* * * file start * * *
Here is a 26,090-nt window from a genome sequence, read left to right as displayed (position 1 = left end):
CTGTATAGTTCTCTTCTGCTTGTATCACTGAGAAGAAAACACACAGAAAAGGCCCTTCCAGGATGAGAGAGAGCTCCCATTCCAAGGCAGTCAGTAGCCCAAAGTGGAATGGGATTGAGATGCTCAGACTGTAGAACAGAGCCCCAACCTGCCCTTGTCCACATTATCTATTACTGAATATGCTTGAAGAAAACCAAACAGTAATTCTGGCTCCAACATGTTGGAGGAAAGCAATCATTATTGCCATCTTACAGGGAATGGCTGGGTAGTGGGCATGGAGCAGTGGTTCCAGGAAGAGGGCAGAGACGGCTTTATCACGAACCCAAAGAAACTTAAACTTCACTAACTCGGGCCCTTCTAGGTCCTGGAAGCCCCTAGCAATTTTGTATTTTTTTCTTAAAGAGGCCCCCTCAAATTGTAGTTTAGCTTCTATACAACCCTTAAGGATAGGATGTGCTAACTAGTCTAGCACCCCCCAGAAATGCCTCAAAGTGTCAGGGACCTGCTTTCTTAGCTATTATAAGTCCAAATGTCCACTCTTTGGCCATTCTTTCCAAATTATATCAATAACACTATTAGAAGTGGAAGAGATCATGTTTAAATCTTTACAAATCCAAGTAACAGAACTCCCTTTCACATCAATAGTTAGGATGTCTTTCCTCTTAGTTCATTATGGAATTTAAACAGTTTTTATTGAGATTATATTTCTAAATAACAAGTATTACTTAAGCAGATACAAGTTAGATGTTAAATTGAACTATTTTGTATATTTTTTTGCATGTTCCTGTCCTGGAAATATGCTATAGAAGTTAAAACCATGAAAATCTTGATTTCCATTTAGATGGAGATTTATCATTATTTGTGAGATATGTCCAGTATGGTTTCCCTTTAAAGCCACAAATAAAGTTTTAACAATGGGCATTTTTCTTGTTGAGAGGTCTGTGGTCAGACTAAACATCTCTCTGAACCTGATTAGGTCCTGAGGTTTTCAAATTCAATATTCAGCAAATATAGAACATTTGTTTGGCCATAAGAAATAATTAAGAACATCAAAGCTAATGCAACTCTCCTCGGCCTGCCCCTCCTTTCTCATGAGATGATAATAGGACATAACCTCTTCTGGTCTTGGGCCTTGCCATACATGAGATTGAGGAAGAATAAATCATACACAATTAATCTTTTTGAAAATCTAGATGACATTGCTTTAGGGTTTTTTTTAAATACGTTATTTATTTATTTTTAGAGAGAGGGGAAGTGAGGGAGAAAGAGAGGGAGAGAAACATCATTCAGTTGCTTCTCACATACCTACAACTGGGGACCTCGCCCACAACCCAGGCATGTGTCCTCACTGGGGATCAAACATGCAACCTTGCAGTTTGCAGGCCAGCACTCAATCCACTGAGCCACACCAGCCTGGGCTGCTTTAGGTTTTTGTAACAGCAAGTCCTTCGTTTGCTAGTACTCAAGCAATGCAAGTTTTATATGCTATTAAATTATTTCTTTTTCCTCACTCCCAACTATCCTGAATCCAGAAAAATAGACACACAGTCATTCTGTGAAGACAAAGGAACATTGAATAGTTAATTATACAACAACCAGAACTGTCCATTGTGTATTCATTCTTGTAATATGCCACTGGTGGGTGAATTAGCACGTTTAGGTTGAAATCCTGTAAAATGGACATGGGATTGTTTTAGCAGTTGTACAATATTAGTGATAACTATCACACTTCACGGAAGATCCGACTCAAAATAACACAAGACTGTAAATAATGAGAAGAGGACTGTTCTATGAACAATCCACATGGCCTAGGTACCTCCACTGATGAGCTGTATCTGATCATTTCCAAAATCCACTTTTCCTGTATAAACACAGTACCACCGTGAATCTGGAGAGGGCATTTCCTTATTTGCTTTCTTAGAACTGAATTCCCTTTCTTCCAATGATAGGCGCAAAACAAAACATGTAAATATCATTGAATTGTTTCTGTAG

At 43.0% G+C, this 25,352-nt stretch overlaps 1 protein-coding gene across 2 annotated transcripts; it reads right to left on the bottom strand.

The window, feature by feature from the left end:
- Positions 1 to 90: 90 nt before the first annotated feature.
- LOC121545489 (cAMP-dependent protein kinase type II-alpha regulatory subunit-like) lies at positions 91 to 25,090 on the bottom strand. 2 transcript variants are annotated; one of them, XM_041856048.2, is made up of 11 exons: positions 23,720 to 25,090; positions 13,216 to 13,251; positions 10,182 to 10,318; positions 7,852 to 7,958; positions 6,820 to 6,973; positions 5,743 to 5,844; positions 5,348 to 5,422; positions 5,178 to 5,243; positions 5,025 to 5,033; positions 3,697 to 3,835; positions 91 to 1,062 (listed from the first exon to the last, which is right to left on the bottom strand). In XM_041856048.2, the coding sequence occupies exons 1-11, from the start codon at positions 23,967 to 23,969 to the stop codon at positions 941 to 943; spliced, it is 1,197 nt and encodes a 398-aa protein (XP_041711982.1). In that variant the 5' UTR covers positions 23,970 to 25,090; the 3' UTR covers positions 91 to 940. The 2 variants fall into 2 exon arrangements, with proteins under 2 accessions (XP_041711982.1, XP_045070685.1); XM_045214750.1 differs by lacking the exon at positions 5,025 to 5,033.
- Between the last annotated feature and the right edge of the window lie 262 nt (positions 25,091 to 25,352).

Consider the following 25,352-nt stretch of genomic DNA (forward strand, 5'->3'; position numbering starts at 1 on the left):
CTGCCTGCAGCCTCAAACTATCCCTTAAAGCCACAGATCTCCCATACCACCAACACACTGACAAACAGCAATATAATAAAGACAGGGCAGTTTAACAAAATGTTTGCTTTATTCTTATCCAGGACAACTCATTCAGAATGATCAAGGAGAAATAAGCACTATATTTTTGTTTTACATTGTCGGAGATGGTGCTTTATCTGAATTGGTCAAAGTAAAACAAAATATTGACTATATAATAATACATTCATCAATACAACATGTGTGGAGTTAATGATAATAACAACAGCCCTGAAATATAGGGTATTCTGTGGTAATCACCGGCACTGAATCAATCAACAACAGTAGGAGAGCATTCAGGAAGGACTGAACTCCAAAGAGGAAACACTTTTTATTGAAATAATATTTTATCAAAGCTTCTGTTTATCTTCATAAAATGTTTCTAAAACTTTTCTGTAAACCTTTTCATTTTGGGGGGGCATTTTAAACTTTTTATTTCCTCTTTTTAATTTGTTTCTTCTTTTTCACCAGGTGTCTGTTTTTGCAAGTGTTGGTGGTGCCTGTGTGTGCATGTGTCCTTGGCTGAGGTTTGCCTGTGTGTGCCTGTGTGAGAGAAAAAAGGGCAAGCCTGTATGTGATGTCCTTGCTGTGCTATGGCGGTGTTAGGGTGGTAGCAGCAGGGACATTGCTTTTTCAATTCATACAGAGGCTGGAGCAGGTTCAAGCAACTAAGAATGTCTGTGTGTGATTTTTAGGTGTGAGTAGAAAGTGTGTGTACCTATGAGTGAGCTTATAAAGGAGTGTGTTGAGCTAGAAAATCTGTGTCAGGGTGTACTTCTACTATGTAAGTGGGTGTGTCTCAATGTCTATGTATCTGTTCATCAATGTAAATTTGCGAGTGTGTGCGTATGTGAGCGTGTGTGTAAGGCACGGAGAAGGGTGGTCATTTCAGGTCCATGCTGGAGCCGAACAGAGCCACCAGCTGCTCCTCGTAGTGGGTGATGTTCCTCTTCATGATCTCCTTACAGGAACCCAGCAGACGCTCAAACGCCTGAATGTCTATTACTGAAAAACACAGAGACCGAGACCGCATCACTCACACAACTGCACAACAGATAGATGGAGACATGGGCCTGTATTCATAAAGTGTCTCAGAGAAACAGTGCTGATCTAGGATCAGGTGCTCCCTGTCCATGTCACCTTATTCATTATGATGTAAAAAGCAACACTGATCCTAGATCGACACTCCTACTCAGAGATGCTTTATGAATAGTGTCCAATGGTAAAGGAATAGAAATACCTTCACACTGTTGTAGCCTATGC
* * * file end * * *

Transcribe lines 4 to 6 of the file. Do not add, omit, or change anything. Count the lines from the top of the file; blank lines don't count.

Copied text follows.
The window, feature by feature from the left end:
- Positions 1 to 90: 90 nt before the first annotated feature.
- LOC121545489 (cAMP-dependent protein kinase type II-alpha regulatory subunit-like) lies at positions 91 to 25,090 on the bottom strand. 2 transcript variants are annotated; one of them, XM_041856048.2, is made up of 11 exons: positions 23,720 to 25,090; positions 13,216 to 13,251; positions 10,182 to 10,318; positions 7,852 to 7,958; positions 6,820 to 6,973; positions 5,743 to 5,844; positions 5,348 to 5,422; positions 5,178 to 5,243; positions 5,025 to 5,033; positions 3,697 to 3,835; positions 91 to 1,062 (listed from the first exon to the last, which is right to left on the bottom strand). In XM_041856048.2, the coding sequence occupies exons 1-11, from the start codon at positions 23,967 to 23,969 to the stop codon at positions 941 to 943; spliced, it is 1,197 nt and encodes a 398-aa protein (XP_041711982.1). In that variant the 5' UTR covers positions 23,970 to 25,090; the 3' UTR covers positions 91 to 940. The 2 variants fall into 2 exon arrangements, with proteins under 2 accessions (XP_041711982.1, XP_045070685.1); XM_045214750.1 differs by lacking the exon at positions 5,025 to 5,033.